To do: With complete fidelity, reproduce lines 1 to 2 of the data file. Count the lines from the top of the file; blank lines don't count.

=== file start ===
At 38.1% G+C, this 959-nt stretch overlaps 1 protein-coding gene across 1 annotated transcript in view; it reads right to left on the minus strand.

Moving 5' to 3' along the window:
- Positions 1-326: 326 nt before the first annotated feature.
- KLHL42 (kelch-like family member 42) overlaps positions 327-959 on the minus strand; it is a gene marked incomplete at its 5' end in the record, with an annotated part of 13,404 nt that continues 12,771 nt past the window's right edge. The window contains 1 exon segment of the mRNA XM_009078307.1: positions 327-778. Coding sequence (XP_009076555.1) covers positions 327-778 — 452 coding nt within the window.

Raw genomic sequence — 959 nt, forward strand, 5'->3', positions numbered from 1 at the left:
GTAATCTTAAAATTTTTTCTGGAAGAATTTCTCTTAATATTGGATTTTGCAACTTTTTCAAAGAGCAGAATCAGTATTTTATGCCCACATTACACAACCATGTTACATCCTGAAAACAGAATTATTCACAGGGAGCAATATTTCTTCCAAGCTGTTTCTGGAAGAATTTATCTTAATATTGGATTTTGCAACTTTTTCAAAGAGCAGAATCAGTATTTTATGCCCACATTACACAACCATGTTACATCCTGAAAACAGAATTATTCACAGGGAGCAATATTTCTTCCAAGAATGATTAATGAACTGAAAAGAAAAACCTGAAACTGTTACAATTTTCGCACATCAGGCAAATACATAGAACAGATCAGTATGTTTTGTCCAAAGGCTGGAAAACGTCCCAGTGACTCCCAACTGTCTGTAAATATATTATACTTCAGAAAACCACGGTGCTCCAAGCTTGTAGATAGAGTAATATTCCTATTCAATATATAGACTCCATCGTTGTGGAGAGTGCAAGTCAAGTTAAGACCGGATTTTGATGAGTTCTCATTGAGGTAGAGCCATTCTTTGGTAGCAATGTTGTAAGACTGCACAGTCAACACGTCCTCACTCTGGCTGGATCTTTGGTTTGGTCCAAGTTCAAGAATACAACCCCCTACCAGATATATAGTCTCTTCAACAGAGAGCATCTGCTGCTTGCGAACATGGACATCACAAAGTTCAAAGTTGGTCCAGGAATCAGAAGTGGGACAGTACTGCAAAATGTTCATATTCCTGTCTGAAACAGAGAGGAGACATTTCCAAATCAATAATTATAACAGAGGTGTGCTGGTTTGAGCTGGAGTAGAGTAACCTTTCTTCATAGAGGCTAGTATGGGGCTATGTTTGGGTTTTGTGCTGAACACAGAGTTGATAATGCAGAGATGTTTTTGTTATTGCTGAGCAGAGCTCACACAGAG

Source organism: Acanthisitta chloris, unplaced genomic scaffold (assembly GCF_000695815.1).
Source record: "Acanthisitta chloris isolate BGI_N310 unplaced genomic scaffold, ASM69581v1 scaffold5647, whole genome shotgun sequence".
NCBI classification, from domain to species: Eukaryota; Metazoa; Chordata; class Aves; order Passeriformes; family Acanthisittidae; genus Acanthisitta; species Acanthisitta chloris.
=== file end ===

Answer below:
At 38.1% G+C, this 959-nt stretch overlaps 1 protein-coding gene across 1 annotated transcript in view; it reads right to left on the minus strand.

Moving 5' to 3' along the window: